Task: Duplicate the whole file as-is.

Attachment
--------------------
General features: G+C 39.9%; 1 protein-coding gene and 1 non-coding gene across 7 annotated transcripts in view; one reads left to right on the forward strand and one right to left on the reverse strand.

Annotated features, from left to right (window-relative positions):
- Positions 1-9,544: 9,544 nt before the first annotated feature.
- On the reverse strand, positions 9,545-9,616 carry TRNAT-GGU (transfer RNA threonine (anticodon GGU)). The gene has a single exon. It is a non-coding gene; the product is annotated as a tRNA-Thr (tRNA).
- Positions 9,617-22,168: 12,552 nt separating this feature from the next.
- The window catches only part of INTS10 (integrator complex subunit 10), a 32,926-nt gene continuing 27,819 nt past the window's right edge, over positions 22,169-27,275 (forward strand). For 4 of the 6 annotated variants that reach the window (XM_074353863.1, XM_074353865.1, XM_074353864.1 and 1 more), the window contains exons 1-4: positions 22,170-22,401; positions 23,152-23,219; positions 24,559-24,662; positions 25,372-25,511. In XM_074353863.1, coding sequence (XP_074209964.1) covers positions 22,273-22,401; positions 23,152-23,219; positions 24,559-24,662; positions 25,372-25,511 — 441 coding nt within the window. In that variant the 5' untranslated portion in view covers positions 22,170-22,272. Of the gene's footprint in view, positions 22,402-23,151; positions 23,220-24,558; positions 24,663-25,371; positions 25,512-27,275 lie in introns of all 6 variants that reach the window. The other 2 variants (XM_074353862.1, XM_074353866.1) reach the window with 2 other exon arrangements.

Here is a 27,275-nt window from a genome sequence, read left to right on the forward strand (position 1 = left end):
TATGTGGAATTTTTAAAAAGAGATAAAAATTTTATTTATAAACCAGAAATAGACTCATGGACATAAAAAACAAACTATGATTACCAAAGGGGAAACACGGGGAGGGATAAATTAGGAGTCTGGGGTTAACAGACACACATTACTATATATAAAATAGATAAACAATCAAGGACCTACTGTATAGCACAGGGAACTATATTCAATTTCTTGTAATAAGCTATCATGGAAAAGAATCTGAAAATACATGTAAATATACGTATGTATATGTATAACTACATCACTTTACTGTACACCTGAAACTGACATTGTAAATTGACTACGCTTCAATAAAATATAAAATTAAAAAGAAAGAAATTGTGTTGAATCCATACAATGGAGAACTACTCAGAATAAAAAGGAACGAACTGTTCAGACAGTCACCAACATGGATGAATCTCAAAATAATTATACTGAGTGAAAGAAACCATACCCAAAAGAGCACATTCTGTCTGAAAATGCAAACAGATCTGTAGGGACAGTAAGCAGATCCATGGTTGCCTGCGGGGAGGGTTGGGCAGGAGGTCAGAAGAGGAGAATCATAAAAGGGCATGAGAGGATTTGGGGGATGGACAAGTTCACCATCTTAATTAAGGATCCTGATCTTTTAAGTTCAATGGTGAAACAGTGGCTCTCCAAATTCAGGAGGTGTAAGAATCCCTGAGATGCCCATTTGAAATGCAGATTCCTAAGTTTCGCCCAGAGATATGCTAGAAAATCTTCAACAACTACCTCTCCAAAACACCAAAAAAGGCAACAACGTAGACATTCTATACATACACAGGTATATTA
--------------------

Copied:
General features: G+C 39.9%; 1 protein-coding gene and 1 non-coding gene across 7 annotated transcripts in view; one reads left to right on the forward strand and one right to left on the reverse strand.

Annotated features, from left to right (window-relative positions):
- Positions 1-9,544: 9,544 nt before the first annotated feature.
- On the reverse strand, positions 9,545-9,616 carry TRNAT-GGU (transfer RNA threonine (anticodon GGU)). The gene has a single exon. It is a non-coding gene; the product is annotated as a tRNA-Thr (tRNA).
- Positions 9,617-22,168: 12,552 nt separating this feature from the next.
- The window catches only part of INTS10 (integrator complex subunit 10), a 32,926-nt gene continuing 27,819 nt past the window's right edge, over positions 22,169-27,275 (forward strand). For 4 of the 6 annotated variants that reach the window (XM_074353863.1, XM_074353865.1, XM_074353864.1 and 1 more), the window contains exons 1-4: positions 22,170-22,401; positions 23,152-23,219; positions 24,559-24,662; positions 25,372-25,511. In XM_074353863.1, coding sequence (XP_074209964.1) covers positions 22,273-22,401; positions 23,152-23,219; positions 24,559-24,662; positions 25,372-25,511 — 441 coding nt within the window. In that variant the 5' untranslated portion in view covers positions 22,170-22,272. Of the gene's footprint in view, positions 22,402-23,151; positions 23,220-24,558; positions 24,663-25,371; positions 25,512-27,275 lie in introns of all 6 variants that reach the window. The other 2 variants (XM_074353862.1, XM_074353866.1) reach the window with 2 other exon arrangements.

Here is a 27,275-nt window from a genome sequence, read left to right on the forward strand (position 1 = left end):
TATGTGGAATTTTTAAAAAGAGATAAAAATTTTATTTATAAACCAGAAATAGACTCATGGACATAAAAAACAAACTATGATTACCAAAGGGGAAACACGGGGAGGGATAAATTAGGAGTCTGGGGTTAACAGACACACATTACTATATATAAAATAGATAAACAATCAAGGACCTACTGTATAGCACAGGGAACTATATTCAATTTCTTGTAATAAGCTATCATGGAAAAGAATCTGAAAATACATGTAAATATACGTATGTATATGTATAACTACATCACTTTACTGTACACCTGAAACTGACATTGTAAATTGACTACGCTTCAATAAAATATAAAATTAAAAAGAAAGAAATTGTGTTGAATCCATACAATGGAGAACTACTCAGAATAAAAAGGAACGAACTGTTCAGACAGTCACCAACATGGATGAATCTCAAAATAATTATACTGAGTGAAAGAAACCATACCCAAAAGAGCACATTCTGTCTGAAAATGCAAACAGATCTGTAGGGACAGTAAGCAGATCCATGGTTGCCTGCGGGGAGGGTTGGGCAGGAGGTCAGAAGAGGAGAATCATAAAAGGGCATGAGAGGATTTGGGGGATGGACAAGTTCACCATCTTAATTAAGGATCCTGATCTTTTAAGTTCAATGGTGAAACAGTGGCTCTCCAAATTCAGGAGGTGTAAGAATCCCTGAGATGCCCATTTGAAATGCAGATTCCTAAGTTTCGCCCAGAGATATGCTAGAAAATCTTCAACAACTACCTCTCCAAAACACCAAAAAAGGCAACAACGTAGACATTCTATACATACACAGGTATATTA